Dawn Coolahan's workday starts when she loads her minivan with 6-foot plywood cards of gorillas, teddy bears and girls popping out of cakes...
Dawn Coolahan’s workday starts when she loads her minivan with 6-foot plywood cards of gorillas, teddy bears and girls popping out of cakes — and miniature gravestones, too.
“I admit this job is a little weird,” she says. And you have to agree with her. As owner of Card in-the Yard in Howard County, Md., Coolahan installs giant, sprawling greeting cards on front lawns for birthdays and anniversaries.
This is a new way people in the suburbs talk to each other. Even though they spend more time hunkered down indoors with computers and flat-screen TVs, 21st-century suburbanites still want to communicate with their neighbors (and anyone else who happens to drive by).
“Sure, this stuff is in your face,” Coolahan says of the great public celebration playing out on the nation’s cul-de-sacs. “This is what the business of spreading cheer is all about.”
Hmm… “a bit tacky”?
Once upon a time, a blue ribbon tied on a mailbox was enough to announce a baby boy’s arrival. Today, towering fiberglass storks plunked down in front of a house broadcast the name and weight of the latest family member.
“Americans like the grand gesture,” says John R. Logan, a professor of sociology at Brown University in Rhode Island. “Yes, some people might think some of this is a bit tacky, but it is expressive.”
Actually, Logan says, yard cards and other front-lawn pronouncements are not always done for the neighbors, but often for the homeowners themselves: “It’s a statement about what is important to them and their family. Doing something in a public way may make it more special to them.”
It’s a trend that can be traced to the plastic pink flamingos of the 1950s, which are still around today. They are, perhaps, the longest-lasting front-yard art. Beginning in the 1970s, decorative flags with dancing leprechauns or martini glasses were hung near front doors across the nation.
More recently, enormous inflatable figures of pumped-up NFL linebackers, Frosty the Snowman or bears cradling dreidels have sent seasonal messages to passersby.
I really need to say this!
Houses all over are sending out signals.
In Tennessee, one entrepreneur tried renting gigantic gold messenger angels to homeowners. In Illinois, your 50th birthday can be commemorated with an 8-foot Grim Reaper holding a cupcake in one hand and a sickle in the other.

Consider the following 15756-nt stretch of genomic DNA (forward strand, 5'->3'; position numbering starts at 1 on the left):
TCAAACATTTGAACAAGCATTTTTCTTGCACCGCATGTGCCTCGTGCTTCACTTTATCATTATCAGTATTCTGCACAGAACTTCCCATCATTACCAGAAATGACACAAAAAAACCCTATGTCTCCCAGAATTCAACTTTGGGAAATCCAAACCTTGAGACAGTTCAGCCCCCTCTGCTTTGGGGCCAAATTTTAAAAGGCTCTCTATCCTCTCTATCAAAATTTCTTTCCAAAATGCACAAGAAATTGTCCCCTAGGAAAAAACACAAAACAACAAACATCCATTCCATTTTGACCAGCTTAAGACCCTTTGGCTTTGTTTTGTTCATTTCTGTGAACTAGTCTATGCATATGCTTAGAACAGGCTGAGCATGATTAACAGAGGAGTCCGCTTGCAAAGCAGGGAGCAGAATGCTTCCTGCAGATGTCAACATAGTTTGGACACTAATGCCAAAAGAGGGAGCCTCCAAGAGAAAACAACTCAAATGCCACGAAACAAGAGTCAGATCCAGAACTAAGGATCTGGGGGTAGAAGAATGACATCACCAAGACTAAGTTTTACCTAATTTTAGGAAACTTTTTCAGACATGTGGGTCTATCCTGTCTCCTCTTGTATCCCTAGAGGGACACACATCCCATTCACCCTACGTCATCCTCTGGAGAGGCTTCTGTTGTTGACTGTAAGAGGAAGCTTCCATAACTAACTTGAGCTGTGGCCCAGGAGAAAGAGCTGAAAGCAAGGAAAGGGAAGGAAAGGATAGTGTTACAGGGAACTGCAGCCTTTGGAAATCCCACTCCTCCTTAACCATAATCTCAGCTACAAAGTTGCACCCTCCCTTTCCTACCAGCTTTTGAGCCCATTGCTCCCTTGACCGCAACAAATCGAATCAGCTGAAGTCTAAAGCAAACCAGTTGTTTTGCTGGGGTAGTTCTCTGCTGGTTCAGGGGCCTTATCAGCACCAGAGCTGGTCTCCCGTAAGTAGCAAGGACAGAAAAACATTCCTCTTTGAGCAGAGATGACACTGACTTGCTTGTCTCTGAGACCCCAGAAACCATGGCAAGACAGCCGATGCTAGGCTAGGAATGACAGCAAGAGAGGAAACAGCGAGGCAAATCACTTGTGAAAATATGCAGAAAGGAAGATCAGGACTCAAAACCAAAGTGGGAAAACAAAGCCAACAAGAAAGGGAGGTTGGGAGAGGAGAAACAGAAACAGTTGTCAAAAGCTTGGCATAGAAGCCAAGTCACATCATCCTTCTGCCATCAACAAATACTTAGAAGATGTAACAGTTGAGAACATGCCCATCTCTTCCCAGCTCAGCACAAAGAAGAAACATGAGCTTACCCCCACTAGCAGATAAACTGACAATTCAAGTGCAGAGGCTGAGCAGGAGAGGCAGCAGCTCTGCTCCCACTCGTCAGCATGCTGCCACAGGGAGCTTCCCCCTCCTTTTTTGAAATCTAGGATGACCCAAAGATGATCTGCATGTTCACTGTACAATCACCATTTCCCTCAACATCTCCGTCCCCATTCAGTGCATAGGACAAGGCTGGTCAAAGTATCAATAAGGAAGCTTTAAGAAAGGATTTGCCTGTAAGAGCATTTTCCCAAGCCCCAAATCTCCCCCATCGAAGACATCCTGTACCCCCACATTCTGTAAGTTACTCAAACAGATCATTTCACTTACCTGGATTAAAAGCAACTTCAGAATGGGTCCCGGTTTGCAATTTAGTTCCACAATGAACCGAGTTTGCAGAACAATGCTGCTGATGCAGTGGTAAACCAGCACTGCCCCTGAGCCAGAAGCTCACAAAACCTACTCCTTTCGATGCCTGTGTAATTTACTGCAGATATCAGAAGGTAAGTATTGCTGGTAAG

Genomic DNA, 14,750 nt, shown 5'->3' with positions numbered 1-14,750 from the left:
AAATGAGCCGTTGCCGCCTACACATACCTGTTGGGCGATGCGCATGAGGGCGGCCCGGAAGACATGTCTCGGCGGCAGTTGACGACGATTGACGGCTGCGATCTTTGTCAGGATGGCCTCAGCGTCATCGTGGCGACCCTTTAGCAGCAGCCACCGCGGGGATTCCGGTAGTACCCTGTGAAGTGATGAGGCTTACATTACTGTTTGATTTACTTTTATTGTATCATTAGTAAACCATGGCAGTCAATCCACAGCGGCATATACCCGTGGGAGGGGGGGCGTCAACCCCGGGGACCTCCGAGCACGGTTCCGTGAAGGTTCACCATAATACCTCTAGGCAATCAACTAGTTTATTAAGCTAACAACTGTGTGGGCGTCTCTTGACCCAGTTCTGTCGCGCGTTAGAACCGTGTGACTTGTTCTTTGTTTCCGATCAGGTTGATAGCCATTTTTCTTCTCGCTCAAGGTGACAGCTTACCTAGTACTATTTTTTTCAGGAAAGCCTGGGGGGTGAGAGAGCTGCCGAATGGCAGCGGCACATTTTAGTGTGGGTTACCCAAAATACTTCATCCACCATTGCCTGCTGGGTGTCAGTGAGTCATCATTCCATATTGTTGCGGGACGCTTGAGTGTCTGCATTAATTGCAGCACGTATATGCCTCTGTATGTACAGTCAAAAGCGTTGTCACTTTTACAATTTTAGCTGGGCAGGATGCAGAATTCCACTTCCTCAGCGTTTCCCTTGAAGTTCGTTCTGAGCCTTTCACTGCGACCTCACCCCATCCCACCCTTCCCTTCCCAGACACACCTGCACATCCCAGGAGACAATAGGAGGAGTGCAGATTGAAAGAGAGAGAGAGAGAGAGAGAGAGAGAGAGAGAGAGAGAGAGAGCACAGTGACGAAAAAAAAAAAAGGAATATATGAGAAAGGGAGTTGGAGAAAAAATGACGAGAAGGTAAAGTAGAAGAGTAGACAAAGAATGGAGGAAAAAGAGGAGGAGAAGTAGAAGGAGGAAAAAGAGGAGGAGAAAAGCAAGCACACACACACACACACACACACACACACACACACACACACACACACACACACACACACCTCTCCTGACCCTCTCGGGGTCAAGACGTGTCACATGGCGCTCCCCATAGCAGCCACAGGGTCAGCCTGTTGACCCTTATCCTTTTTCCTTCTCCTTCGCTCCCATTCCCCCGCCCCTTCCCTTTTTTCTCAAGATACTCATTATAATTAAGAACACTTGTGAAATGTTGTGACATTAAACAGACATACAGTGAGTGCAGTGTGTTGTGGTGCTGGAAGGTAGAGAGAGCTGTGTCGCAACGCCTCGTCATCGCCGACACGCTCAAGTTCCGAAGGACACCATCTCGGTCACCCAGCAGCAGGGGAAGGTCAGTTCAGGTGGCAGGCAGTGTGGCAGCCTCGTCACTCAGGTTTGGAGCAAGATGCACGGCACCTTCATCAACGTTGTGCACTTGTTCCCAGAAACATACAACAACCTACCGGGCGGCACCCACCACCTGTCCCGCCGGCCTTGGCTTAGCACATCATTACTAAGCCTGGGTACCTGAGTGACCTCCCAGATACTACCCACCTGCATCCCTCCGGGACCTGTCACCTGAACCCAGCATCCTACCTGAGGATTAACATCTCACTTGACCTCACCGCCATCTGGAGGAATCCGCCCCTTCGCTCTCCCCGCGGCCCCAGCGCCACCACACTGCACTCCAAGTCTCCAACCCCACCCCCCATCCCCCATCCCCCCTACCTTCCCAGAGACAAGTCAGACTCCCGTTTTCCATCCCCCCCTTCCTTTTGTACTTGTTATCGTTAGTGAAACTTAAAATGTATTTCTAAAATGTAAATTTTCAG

In Oklahoma, a company called Smiles for All Occasions offers for rent a birthday display made of 22 red, black and pink cloth bras (in sizes from A to DDD). It’s called “We Support Your Growing Older.”
Decorating the yard is more than celebratory, says David Edwards, owner of Festival Flags in Richmond, Va., a city where seasonal flags are still a common part of the landscape. It’s emblematic of the American culture of communicating who we are.
“Look at people who put bumper stickers all over their cars and wear T-shirts with messages on them,” he says. Festival Flags does a lot of business in custom-designed nylon flags.
Recently he sewed two flags of cats, which were designed from photographs. The pet owner wanted the flags to commemorate her beloved felines, who are deceased.
Well, they’re happy tombstones
There are endless reasons to communicate.
On a recent morning, Card in-the Yard owner Coolahan drove to a yellow house on a quiet circle of well-clipped hedges and kids on bikes. Neighbors had chipped in to put up “A Hero’s Welcome for Dave Lee” card. Lee was returning to his wife and three girls after more than a year of Army duty in Afghanistan.
Coolahan has 16 cards for a multiplex of occasions, from team wins to bridal showers. Each is personalized with a banner, and the yard is dotted with “props” — mini signs, such as stars, graduation caps or hearts. Yard Cards cost $60 for 24 hours and $10 for each extra day.
“Most are happy occasions,” says Coolahan. ” ‘Get Well Soon’ is the saddest I get.” If you inquire about the gravestones, she explains those are “tombstone add-ons” to sprinkle around the “R.I.P. Here Lie the Years Gone By” birthday card.
You don’t like the fat cow?
For Kathleen and Steve Lawrence of Washington, D.C., the arrival of second son Henry Robert Conrad Lawrence earlier this year was marked with the rental of a stork for the front of the family’s 1926 bungalow.
“The funny thing was that our 2-year-old was fixated on the name Robert for his new brother,” says Kathleen Lawrence. “He told everyone at school. We couldn’t figure out how to break it to him that Robert wasn’t going to be the name. So we told him that the stork delivered the statue with the name Henry preselected.”
All this public celebration is not without pitfalls. One child cried miserably when Coolahan took away her giant turquoise “Hip Hippo-Ray” hippopotamus birthday card.
Then there was the woman who did not appreciate the 6-foot 40th-birthday card sent by her husband. It was called “Out to Pasture” and featured a chubby black-and-white cow.
“I guess she was not happy about turning 40,” Coolahan says. “She asked us to come and remove it right away.”